A Letter to Our Unborn Child

I love reading poetry and have had the good fortune to attend ‘spoken word poetry sessions’ as well. A common trait that I have noticed among some remarkable women who recite brilliant verse is the topic of ‘Abortion’. It is always the man who is painted the villain, it could be a lover, an abusive husband, or the off-shoot of a dalliance that was ‘un-protected’ and now abortion is the only choice. It set me thinking. Can there not be a poem from the man’s perspective? Not as a rapist, an abusive husband, or an irresponsible lover, but as a genuinely caring husband or lover or partner.

 

Dearest child,

The seed of our love,

You will never read this,

You will never see us,

You will never know us.

We had so many plans,

Your mother and I,

If you were a baby boy,

We would have named you Moksh.

If you were a baby girl,

We would have named you Neha.

But it was not meant to be.

The gynaecologist was clear,

The reports were not conducive,

There was no assurance of a safe delivery,

And I was not prepared to lose,

Both you and your mother.

 

We spoke to each other,

Consoling each other,

The gynaec said,

It was not safe,

To attempt another delivery again.

We wondered why??

Why we had been chosen to undergo this trauma?

Neither of us had harmed anyone?

We had been true to each other.

Placed our faith in the Gods we chose to worship.

But it was not meant to be.

That fateful day when decided to set you free,

Both your mother and I,

Were in tears, but we had to set you free.

Somewhere in another dimension,

We are a happy family.

Our dear little unborn child,

I want you to know,

That both your Amma and Appa,

We love you!

Advertisements

Thoughts on a Death

We moved to a new apartment within city-limits away from the village that has been home for a long time. The shift was because of Amma’s frequent hospitalizations. The new apartment cuts down travel time and in an emergency I can reach the hospital in under 30 minutes.

Yesterday evening my sister who has been with us for over a month now said that there has been a death in the opposite flat. It was an elderly gentleman about 70 years of age. I had seen him in the morning as well when leaving to office and smiled at him. A man of few words he always sat in the front room looking at all the happenings in the corridor. As soon as I reached home I went to their flat. He had been laid to rest in the ice box and the ceremonial lamp had been lit. The elderly ladies in the family said – “He was fine, eating snacks in the evening watching TV, he went to the bathroom, collapsed and died instantaneously.” Deaths are a strange thing to handle, one does not know what to say and console the bereaved. One offers prayers and support and says – “Please let me know if I can be of any help.”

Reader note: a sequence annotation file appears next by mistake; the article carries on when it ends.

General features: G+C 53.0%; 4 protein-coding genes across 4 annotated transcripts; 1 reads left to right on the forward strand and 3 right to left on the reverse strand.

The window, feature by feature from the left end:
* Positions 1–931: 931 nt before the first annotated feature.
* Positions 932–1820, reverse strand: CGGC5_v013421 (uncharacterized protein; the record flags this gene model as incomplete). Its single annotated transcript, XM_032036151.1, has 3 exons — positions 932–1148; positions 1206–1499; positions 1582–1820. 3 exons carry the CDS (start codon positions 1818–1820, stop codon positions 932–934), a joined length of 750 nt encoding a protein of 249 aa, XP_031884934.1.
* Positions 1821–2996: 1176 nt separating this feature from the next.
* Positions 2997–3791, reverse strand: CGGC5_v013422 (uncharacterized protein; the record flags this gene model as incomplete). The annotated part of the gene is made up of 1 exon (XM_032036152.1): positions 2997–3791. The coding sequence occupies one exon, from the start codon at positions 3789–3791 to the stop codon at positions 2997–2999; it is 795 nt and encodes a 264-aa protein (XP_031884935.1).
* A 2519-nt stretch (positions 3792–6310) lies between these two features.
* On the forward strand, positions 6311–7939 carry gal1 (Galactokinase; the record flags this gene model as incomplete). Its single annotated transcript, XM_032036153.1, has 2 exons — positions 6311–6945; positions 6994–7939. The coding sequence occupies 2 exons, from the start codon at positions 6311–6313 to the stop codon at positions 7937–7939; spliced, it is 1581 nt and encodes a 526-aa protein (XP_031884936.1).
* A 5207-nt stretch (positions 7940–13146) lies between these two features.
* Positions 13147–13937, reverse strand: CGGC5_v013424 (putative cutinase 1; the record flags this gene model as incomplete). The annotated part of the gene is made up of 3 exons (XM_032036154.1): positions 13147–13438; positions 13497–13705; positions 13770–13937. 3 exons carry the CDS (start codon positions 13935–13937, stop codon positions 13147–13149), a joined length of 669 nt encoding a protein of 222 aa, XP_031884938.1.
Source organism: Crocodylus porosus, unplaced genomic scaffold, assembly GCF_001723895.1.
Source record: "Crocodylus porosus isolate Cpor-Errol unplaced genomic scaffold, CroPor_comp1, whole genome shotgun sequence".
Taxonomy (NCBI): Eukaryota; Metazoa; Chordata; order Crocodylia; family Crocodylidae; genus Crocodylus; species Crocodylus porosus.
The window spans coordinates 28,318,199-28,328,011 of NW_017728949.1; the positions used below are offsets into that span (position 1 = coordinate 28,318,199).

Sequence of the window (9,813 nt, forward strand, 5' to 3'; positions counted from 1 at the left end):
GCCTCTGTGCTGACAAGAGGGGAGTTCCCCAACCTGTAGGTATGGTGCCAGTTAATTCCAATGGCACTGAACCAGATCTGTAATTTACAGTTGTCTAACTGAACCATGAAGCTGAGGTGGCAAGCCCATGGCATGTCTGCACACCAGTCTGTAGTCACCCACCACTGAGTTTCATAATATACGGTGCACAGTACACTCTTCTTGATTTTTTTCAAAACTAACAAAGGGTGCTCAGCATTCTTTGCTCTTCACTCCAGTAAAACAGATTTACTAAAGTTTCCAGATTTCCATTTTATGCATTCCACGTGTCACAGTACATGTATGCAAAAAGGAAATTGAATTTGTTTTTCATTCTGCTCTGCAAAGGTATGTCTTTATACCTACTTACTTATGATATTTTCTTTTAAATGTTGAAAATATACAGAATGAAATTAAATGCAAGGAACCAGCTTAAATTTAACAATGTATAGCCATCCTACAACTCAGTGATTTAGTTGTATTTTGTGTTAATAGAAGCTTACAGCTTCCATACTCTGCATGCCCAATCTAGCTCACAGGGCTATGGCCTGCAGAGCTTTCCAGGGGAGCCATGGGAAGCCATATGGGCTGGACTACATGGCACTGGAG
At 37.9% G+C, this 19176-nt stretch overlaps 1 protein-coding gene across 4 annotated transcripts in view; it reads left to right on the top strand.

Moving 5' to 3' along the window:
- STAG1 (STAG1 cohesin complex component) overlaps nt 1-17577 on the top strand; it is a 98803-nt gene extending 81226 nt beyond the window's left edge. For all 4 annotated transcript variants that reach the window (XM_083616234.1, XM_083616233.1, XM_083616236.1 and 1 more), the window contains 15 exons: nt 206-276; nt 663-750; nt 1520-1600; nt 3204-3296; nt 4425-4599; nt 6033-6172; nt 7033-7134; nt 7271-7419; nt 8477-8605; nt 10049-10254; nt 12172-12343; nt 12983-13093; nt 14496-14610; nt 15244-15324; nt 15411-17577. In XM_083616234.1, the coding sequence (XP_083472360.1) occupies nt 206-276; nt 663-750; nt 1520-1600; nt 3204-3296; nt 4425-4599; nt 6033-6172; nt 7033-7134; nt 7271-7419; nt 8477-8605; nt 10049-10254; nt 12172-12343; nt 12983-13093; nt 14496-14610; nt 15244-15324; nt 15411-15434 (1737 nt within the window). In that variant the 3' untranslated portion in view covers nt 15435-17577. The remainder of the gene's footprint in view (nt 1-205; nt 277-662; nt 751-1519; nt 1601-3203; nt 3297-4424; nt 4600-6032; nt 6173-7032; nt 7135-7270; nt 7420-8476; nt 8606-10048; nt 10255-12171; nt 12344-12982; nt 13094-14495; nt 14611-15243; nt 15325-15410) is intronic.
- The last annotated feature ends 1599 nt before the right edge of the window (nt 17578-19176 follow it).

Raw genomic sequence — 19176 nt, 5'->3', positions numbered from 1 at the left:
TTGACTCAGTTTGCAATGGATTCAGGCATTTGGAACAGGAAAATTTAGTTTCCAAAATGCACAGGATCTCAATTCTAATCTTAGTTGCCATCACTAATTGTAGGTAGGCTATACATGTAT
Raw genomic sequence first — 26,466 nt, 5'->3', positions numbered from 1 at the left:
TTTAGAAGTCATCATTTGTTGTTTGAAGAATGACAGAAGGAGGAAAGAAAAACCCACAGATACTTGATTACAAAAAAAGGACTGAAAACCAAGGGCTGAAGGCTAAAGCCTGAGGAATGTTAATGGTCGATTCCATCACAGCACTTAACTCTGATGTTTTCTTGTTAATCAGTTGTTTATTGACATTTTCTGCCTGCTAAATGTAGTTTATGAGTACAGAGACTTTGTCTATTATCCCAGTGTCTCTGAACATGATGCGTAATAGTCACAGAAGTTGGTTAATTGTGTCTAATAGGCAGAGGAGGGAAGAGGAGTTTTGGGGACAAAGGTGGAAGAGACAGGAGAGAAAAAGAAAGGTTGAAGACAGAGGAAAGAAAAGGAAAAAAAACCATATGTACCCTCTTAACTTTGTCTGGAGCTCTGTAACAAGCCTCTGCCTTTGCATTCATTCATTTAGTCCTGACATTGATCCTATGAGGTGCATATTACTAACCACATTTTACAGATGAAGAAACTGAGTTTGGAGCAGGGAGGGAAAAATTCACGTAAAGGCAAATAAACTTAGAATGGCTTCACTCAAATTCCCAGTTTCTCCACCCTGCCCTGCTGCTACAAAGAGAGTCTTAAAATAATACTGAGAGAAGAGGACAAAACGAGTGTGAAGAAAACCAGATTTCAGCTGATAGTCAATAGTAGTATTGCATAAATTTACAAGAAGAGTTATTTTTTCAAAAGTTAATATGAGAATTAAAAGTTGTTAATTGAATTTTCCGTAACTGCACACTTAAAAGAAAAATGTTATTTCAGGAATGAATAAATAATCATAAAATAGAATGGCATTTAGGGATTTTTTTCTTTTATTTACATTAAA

They are still waiting for his extended family to arrive. They are spread across the state, anytime during the evening the body will go on its final journey.

As I move in from hospital to home and hospital with my mother, I am scared. I know I have to let go. But this incident once again shows how weak I am and am thoroughly unprepared to handle the inevitable. We follow the doctor’s advice, medicines that seem to make her weaker and weaker are being pumped in – the renal functions being weak do not let us do the angiogram. The risk of dialysis is forcing the cardiologist to keep delaying the procedure. We don’t know what the future holds. Every day starts with a prayer, every night ends with another. My sister leaves tomorrow. How long we will continue to remain like this? When will the next hospitalization ensue? Will Amma get healed? This continuous cycle of endless medication, rushing to the hospital in the cab. Repetition of all the tests and the inconclusive reports, nephrologist and cardiologist at loggerheads about the angiogram.

The tunnel never seems to end…..

Mukti Bhavan – In Search of Salvation

Mukti Bhavan and Masaan – now make companion pieces of sorts – Varanasi and the River Ganga playing a major role in both movies.

Mukti Bhavan titled Hotel Salvation for international releases is a powerful, poignant and bitter-sweet tale of the patriarch of a middle-class family and his relationship with his son, daughter-in-law and granddaughter in his quest for salvation.

In Varanasi/Benares/Kashi – remains a hotel called Mukti Bhavan where those who seek their final journey find an abode. Our lead character Daya played by Lalit Behl is a 77-year old man who has lived a life, well-spent, he sees a dream that foretells his death and he decides to leave for Varanasi to spend his last days. His son Rajiv played brilliantly by Adil Hussain seems to work in some kind of bank or investment firm and is seen chasing sales targets. Rajiv’s wife Lata played by Gitanjali Kulkarni and daughter Sunitha played by the elegant Palomi Ghosh also add to the perfect portrayal of the slightly upper middle-class family structure. They own a car as well as a Bajaj scooter.

Rajiv manages to secure a fortnight’s leave and accompanies Daya to Varanasi and they check-in to Mukti Bhavan. The caretaker Mishra ji is  played by Anil K. Rastogi who has some brilliant lines – “Death is a process.” “The souls here reside within the body. Once the body dies what purpose does the soul serve here.”